Organic Soil Amendments and Fertilization Practices for Processed Vegetable Crops: A Study in Nitrogen Mineralization and Soil Quality

Final Report for FW98-076

Project Type: Farmer/Rancher
Funds awarded in 1998: $8,025.00
Projected End Date: 12/31/2004
Region: Western
State: Washington
Principal Investigator:
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Project Information


Four certified organic producers in the eastern Klamath Basin of Oregon want to refine their understanding of managing soil fertility so they can optimize their potato crop yield and quality and, at the same time, support organic soil quality and biological diversity.

Yields for organic potato growers sometimes fall short of expectations because there's not enough mineralized nitrogen available during tuber bulking, a critical phase of crop development. In organic farming, as in conventional farming, over- or under-fertilizing can harm tuber quality, farm profitability, soil health and water quality.

To address those fertility concerns, project coordinator Woody Deryckx of the Klamath Basin Organic Farm Improvement Association developed a SARE-funded project that would test composted chicken litter and industrial rapeseed meal. The project is part of a long-term series of field trials to determine optimal organic methods and systems for employing fertilizer, green manure, crop rotations and disease management.

Participating farmers, Richard Rajnus and Adolph Drazil, each chose the rate of application and the layout for test plots. The amendments were applied in the spring on standing green manure crops, mainly cereal rye. The nutrition of the potato crop was monitored with petiole sampling and analysis. One of the studies included a bag test to measure nitrogen mineralization.

The participants analyzed the test plot soil to gauge the effects of the chicken litter and rapeseed meal on soil ecology. They also analyzed soil from a neighboring farm that used conventional methods, including application of Telone II, to compare it with the test plots for the rapeseed's effects on nematodes.

All treatments provided enough nitrogen nutrition to maintain healthy vines and provide good yields of Legend Russet and Russet Burbank potatoes. Petiole nitrogen levels were within acceptable levels all season and peaked in mid August in all fields. On Richard Rajnus' field, compost at 5 tons per acre provided vigor and higher yield than 2,000 pounds of rapeseed meal per acre, but the differences were modest and the trial lacked replication.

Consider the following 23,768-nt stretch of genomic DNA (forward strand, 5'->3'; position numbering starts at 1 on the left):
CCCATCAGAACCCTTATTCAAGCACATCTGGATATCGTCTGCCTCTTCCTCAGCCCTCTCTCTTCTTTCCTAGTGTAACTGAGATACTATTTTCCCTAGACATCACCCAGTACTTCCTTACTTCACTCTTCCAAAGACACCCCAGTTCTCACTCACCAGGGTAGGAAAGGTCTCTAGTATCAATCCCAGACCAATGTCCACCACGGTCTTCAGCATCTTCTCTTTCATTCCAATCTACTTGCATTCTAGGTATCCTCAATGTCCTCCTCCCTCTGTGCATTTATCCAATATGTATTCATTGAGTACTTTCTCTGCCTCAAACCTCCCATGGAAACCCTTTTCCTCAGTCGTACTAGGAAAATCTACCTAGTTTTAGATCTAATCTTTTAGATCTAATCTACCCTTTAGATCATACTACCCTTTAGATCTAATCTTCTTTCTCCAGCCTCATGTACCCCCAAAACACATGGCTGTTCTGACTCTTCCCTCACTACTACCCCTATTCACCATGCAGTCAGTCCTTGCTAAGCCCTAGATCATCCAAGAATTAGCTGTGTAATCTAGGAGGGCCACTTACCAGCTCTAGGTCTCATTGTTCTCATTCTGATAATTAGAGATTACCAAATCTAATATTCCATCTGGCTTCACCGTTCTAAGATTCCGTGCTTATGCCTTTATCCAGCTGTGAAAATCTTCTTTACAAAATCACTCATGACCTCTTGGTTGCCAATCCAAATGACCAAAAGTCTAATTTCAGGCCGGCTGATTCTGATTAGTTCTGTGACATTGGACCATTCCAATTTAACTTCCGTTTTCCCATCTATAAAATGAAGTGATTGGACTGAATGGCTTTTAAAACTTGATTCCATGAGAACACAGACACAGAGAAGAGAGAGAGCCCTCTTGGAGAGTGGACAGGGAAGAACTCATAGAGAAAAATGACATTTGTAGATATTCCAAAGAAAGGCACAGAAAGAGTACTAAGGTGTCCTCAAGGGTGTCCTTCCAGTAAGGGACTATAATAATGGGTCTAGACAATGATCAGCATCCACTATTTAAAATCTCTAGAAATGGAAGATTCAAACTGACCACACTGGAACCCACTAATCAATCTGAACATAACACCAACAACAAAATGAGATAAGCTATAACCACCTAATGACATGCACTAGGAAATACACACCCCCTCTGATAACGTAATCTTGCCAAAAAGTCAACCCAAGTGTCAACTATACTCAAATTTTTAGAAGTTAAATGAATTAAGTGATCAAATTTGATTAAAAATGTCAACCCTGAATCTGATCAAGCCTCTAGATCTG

In the mineralization study, 4,000 pounds per acre of rapeseed released 27.7 parts per million of nitrate nitrogen in 70 days. The compost at 7 tons an acre mineralized an average of 18.4 ppm. However, the distinction had little impact on tissue analysis results or gross yield.

The research found large differences in biological activity between the organic treatments and the neighboring conventionally managed field, a difference the participants will continue to assess, along with differences in nitrogen nutrition between the two management styles.

Experiments like this can help producers, both organic and conventional, find fertility treatments that will provide not only improved yield and quality in their potatoes but enhance soil biology and reduce nitrogen leaching.

As this is an ongoing study that will further test the impact of varying soil amendments on different cultivars, farmer adoption of the practices will likely occur only after enough data have been collected to offer recommendations.

In the future, says Deryckx, studies will pay attention to the quantitative relationships between the green manure cover crops and the applied organic nitrogen sources to find the ideal nitrogen mineralization curve for potato crops. The researchers also intend to compare fertilized plots with unfertilized control plots as well as intensify the bag tests for mineralization comparisons. The research will add different potato cultivars to assess responses to the amendments and look at non-chemical control for corky ringspot, which is emerging as the most severe threat to quality potato production.

The results of these studies were presented at the Ecofarm Conference in Monterrey, Calif., Jan. 20, 2000, and in a poster at the Western SARE conference in Portland March 7-8, 2000. A field day is planned to present the results compiled after two years of study.


Participation Summary

Research Outcomes

No research outcomes
Any opinions, findings, conclusions, or recommendations expressed in this publication are those of the author(s) and do not necessarily reflect the view of the U.S. Department of Agriculture or SARE.